of m* Longlazaree (i. 76). "It would be interesting to know," wrote the late Mr. William H. Tillinghast to the present writer in 1911, “what were the errors by which the Overseers were so much alarmed. Did he anticipate Tom Paine?” And again:

It will also be interesting to know how long Langloiserie continued his school in Boston. No doubt he was a Roman Catholic and that may be the source of trouble, though in that case I do not quite see why the Overseers should have made such indefinite mention of his opinions unless they did not wish it to appear on the records that students had been permitted to receive instruction from a Roman Catholic.

1 Francis Foxcroft (H. C. 1712). 2 Overseers' Records, i. 142–143.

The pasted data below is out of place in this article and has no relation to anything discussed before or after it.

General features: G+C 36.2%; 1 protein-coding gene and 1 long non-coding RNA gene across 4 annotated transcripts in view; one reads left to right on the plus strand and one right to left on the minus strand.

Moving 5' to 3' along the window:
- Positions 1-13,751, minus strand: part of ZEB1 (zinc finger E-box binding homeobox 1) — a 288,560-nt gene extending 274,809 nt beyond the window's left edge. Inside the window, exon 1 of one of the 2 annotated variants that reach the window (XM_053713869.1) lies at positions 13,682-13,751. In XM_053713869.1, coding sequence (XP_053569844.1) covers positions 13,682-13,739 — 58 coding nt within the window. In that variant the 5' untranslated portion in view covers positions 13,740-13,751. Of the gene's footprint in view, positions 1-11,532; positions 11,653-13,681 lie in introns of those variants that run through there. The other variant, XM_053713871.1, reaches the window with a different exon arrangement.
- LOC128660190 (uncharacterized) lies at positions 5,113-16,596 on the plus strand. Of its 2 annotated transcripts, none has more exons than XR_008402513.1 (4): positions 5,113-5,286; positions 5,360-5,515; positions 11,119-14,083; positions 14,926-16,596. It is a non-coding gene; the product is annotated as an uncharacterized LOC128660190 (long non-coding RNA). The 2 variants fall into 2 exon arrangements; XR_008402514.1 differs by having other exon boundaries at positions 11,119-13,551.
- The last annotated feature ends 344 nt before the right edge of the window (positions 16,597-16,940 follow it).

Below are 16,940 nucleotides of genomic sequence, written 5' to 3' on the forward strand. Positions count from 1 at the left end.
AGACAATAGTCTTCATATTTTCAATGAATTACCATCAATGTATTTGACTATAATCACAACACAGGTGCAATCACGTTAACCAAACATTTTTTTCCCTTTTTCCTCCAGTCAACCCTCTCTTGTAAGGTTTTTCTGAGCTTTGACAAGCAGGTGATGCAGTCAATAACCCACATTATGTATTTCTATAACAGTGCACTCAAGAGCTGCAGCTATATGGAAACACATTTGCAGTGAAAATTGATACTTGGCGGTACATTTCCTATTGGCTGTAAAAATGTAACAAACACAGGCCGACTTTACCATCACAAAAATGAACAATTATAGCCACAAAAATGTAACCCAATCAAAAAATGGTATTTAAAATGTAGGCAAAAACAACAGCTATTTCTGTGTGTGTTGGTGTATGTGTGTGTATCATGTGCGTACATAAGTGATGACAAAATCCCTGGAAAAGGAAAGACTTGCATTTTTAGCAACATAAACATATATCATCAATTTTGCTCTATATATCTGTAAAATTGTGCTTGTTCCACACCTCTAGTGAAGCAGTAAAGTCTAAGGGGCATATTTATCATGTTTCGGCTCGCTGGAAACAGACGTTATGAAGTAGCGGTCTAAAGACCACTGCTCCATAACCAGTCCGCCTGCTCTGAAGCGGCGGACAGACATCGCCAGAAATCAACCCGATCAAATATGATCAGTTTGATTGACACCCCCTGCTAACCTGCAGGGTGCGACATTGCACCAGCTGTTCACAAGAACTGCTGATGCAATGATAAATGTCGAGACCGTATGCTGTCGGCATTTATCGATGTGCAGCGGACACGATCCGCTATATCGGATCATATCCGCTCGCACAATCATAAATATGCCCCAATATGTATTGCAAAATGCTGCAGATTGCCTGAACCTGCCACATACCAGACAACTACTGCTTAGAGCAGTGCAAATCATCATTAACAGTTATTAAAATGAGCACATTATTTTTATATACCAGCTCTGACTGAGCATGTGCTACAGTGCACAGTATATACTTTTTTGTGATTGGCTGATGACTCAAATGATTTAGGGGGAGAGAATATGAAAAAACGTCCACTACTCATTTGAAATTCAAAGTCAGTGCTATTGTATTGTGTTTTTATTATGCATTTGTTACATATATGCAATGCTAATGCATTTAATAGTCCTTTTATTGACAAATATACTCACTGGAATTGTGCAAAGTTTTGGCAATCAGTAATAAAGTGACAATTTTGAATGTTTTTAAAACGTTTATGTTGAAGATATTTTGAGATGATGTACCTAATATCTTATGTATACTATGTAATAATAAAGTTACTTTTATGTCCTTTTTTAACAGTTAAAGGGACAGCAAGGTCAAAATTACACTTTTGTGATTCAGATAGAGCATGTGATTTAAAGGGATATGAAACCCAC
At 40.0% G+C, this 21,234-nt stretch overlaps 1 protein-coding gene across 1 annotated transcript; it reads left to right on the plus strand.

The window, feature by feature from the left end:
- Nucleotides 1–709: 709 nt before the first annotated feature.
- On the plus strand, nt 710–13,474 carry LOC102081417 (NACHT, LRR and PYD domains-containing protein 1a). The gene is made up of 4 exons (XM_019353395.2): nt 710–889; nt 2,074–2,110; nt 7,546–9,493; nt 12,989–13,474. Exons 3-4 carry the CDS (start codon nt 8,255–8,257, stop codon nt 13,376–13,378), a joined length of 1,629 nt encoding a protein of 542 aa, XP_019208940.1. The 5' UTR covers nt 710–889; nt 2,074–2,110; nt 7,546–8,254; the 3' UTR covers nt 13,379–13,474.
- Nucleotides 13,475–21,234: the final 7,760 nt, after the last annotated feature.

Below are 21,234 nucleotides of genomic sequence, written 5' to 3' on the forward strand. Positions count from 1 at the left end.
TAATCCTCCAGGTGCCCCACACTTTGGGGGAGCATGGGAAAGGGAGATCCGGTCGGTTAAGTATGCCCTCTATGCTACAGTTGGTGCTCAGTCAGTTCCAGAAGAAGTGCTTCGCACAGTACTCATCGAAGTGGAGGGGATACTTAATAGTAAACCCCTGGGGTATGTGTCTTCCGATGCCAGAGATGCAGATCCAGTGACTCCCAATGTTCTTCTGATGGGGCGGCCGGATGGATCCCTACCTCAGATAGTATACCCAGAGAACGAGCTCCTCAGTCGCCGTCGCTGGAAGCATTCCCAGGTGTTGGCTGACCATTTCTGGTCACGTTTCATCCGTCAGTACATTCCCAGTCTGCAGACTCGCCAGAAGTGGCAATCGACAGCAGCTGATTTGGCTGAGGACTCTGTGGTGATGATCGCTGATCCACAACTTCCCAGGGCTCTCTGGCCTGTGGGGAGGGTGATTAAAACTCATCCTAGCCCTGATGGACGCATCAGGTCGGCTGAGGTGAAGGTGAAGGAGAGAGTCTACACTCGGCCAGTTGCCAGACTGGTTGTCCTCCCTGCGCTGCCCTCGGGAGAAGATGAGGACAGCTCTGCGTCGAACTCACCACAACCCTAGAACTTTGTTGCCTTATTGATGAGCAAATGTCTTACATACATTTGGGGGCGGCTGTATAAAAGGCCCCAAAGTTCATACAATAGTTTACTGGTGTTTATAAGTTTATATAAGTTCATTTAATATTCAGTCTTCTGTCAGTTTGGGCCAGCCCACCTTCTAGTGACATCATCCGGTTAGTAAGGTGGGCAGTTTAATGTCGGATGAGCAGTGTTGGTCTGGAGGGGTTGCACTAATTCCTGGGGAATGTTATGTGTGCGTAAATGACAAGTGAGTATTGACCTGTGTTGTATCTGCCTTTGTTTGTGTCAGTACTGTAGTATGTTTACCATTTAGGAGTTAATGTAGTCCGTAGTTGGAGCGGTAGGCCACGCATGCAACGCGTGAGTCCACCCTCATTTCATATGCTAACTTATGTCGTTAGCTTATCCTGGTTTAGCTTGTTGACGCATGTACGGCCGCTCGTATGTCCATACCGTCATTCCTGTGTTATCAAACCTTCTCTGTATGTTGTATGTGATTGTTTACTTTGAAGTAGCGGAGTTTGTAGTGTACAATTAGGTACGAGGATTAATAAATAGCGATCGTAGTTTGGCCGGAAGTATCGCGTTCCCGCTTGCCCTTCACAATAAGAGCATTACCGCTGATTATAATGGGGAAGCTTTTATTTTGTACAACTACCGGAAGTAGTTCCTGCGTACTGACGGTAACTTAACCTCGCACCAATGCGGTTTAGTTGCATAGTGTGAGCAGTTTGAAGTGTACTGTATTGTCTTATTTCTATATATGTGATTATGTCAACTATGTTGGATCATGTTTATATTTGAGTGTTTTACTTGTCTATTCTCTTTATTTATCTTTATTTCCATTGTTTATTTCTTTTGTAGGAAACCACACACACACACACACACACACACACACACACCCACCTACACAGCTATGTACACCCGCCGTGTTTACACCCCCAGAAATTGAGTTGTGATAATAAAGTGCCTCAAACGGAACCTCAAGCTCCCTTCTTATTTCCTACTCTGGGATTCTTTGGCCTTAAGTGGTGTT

How long Langloiserie continued his school, when he left Boston if he did leave it, when he died if he remained here, or what finally became of him, are matters wholly of conjecture, since with a single exception I have been unable to find any allusion to him after the College authorities took away his permission to teach French to the students. It is certain, however, that Mr. Tillinghast was mistaken in suggesting that Langloiserie anticipated Tom Paine and in supposing that he was a Roman Catholic. He had been a Catholic earlier, and later he returned to Catholicism, but during his residence in Boston - or at all events while he was teaching French to the students — he was a Protestant. Our final glimpse of him is as singular as was the first reference to him in the Bible of 1723. For though he may not have been in Boston when the Rev. George Whitefield first came here in 1740, and though there is no evidence that if here he was influenced by the noted preacher, yet had it not been for “the Great Awakening” and the consequent heated controversy that so stirred New England we should know nothing further about him. Of the endless pamphlets to which this controversy gave rise, it is necessary to mention only three. Whitefield having animadverted upon Harvard College, the College authorities replied in 1744 with “The Testimony Of the President, Professors, Tutors and Hebrew Instructor of Harvard College in Cambridge, Against the Reverend Mr. George Whitefield, And his Conduct.” Early in 1745 Whitefield came back with “A Letter to the Rev. the President, And Professors . . . In answer to A Testimony Publish'd by them against the Reverend Mr. George Whitefield, And his Conduct,” and at once the Rev. Edward Wigglesworth rejoined with “A Letter To the Reverend Mr. George Whitefield, By Way of Reply To his Answer to the College Testimony against him and his Conduct.” In the first of these pamphlets the College officers said: